Document 3. Beside this file is an image I saw on Tumblr. It is an ad for a scent called E’au D’Héroïne, and on the bottom it reads: by Jork Weismann. There's a close-up shot of an opened mouth, a tilted back jaw, with oozy champagne-colored liquid spilling out generously. I was attracted to this image because of its wetness, vulnerability, and sexiness.
I became obsessed with the notion of oozing substances in my third year of art school. But the curiosity started at an earlier age. It began with the first nutrients I ever consumed—the milk from my mother’s nipples. That is, how it came to be and how her body could produce it for my consumption. Later in life, there was a different kind of ooz that caught my curiosity. It was the feeling of wetness I first encountered between my legs after a basement make-out sesh. I gradually came to associate moments of intimacy, moments of pleasure and vulnerability with these involuntary oozing liquids from our orifices. We are made of water more than anything else and held together by a semi-permeable skin sack.
Sometimes, the word fluidity is associated with a personality characteristic: a type of laid-back openness. It seems in our fast-paced, highly controlled culture to be sought after. But only to a certain limit. Being able to handle flux and ride life’s waves is a valuable skill, but it is not synonymous with privileged passivity. I think we are afraid of what it really means to be open wide. Have you ever sat, after orgasm, with your legs spread apart? To be wet is to be vulnerable. There are so many associations with wetness: To be pure, clean, close to god-li-ness. To be cold, or surrounded in warmth, to be naked. To be connected, to nurture, to climax. To grieve, to fight, to flee. Becoming wet with our own fluids is the essence of experiencing this life. But we spend so much of our time trying to prevent our excretions and what feelings they might come with.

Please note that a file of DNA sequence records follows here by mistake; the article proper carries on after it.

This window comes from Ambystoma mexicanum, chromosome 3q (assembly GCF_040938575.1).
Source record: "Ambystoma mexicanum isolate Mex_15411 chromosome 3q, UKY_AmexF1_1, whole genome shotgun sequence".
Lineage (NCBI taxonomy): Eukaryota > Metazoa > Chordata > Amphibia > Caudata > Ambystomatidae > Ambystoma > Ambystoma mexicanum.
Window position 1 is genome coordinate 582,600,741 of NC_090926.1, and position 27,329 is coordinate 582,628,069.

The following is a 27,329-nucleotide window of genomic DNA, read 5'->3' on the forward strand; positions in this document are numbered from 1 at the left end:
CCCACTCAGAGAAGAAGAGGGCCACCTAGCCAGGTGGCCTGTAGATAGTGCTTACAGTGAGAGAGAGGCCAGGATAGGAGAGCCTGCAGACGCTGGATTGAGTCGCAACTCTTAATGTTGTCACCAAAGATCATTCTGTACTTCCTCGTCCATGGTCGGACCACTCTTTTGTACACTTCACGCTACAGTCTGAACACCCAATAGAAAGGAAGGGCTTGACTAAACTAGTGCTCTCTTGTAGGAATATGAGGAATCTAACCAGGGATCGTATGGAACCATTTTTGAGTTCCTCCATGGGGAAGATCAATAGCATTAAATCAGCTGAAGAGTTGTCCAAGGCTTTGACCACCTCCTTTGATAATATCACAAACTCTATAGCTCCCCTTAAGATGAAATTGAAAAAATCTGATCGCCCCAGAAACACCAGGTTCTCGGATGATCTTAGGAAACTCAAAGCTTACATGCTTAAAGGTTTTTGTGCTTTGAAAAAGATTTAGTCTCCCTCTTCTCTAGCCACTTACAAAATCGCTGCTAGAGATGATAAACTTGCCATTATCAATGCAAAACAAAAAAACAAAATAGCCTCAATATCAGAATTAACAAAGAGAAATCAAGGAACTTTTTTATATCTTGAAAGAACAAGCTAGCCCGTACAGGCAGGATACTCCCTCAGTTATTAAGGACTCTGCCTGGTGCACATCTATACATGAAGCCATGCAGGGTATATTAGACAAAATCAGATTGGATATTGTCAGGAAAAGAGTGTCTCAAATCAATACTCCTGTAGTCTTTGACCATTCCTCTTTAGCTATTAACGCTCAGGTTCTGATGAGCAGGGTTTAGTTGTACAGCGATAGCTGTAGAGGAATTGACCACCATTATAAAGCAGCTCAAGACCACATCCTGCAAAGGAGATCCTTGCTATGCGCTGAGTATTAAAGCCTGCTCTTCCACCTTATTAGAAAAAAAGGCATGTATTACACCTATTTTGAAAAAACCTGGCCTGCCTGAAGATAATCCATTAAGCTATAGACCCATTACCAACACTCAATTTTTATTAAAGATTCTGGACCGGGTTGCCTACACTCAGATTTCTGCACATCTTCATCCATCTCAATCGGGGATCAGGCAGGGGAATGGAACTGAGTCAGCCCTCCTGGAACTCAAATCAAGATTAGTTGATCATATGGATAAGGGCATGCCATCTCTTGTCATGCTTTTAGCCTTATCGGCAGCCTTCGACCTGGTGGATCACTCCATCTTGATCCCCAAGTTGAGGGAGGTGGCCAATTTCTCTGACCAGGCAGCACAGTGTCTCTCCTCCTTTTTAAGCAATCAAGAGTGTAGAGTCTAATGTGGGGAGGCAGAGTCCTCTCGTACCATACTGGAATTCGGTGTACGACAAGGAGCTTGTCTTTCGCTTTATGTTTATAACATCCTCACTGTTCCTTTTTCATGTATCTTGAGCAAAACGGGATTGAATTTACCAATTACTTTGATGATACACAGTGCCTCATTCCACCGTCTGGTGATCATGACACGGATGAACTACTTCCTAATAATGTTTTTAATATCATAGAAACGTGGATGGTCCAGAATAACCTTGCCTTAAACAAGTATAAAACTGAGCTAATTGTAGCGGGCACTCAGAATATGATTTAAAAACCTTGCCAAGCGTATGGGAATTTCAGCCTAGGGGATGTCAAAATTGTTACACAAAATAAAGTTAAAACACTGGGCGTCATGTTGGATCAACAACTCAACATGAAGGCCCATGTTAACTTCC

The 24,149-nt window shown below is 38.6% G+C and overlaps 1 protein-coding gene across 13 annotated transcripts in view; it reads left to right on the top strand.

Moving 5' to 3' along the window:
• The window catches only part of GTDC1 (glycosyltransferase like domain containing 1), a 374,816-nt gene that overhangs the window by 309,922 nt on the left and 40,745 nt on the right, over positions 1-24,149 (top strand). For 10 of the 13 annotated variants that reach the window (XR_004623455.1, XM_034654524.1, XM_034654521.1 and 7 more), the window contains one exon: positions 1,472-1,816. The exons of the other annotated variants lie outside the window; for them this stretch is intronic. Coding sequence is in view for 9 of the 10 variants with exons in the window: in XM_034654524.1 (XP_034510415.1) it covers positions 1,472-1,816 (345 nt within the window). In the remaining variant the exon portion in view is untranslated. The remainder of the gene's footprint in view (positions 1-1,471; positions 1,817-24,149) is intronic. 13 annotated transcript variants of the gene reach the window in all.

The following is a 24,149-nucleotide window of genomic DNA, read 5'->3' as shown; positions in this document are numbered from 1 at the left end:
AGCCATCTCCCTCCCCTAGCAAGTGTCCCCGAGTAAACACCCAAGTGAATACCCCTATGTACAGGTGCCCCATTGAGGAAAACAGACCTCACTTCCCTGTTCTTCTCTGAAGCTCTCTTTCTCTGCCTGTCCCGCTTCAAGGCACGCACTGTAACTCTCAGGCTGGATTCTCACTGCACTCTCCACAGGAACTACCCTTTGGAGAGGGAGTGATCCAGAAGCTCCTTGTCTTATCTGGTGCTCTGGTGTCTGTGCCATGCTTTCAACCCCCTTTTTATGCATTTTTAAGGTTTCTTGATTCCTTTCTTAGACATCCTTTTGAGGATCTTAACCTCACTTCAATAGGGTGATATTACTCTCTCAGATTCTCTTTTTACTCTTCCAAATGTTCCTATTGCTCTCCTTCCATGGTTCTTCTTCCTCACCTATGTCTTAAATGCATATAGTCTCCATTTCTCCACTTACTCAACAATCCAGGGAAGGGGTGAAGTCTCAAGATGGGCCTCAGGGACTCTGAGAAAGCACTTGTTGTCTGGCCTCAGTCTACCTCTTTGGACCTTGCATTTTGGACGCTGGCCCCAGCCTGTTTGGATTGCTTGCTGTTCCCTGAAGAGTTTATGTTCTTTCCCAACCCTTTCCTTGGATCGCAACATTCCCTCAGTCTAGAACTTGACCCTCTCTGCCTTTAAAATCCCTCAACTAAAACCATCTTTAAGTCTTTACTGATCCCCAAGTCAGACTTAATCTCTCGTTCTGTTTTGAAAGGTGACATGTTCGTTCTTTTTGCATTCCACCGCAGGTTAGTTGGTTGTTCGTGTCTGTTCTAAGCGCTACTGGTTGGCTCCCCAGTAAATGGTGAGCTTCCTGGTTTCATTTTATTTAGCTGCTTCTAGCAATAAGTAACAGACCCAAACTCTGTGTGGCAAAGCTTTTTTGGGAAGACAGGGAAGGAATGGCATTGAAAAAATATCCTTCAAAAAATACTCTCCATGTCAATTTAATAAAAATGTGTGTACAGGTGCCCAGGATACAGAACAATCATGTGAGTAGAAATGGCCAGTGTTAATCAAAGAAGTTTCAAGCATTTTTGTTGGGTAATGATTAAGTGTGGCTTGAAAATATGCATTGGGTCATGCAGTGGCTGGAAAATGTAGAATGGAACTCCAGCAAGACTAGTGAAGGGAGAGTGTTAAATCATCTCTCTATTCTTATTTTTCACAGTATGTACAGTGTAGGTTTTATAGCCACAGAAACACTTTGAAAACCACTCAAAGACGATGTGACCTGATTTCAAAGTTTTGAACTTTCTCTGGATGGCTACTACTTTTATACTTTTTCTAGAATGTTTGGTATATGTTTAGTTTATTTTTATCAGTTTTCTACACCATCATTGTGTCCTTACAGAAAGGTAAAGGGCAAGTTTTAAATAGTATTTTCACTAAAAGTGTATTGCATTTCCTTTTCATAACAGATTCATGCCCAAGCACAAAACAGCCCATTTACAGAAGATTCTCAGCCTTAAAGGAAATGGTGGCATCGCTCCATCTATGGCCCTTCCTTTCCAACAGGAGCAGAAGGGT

In an interview, artist Paul McCarthy remarked that “we’re taught to be disgusted by our fluids. Maybe it’s related to our fear of death.”1 He could not have put it better. We are innately terrified of death, and everything our unconscious and conscious minds associate with death: weakness, lack of mobility, pain, loneliness, emptiness, loss of control. Our fluids signify a loss of control. It’s a reminder that we are animals. We shit ourselves when we die. Psychologist and Buddhist teacher Tara Brach advises her students: “When we look directly at the bandaged place without denying or avoiding it, we become tender toward our human vulnerability.”2 Suffering occurs out of resistance to what is felt, resistance to the reality of disappointment, failure, or grief. It occurs when we try with all our might to wipe up our fluids before anyone-god forbid-notices.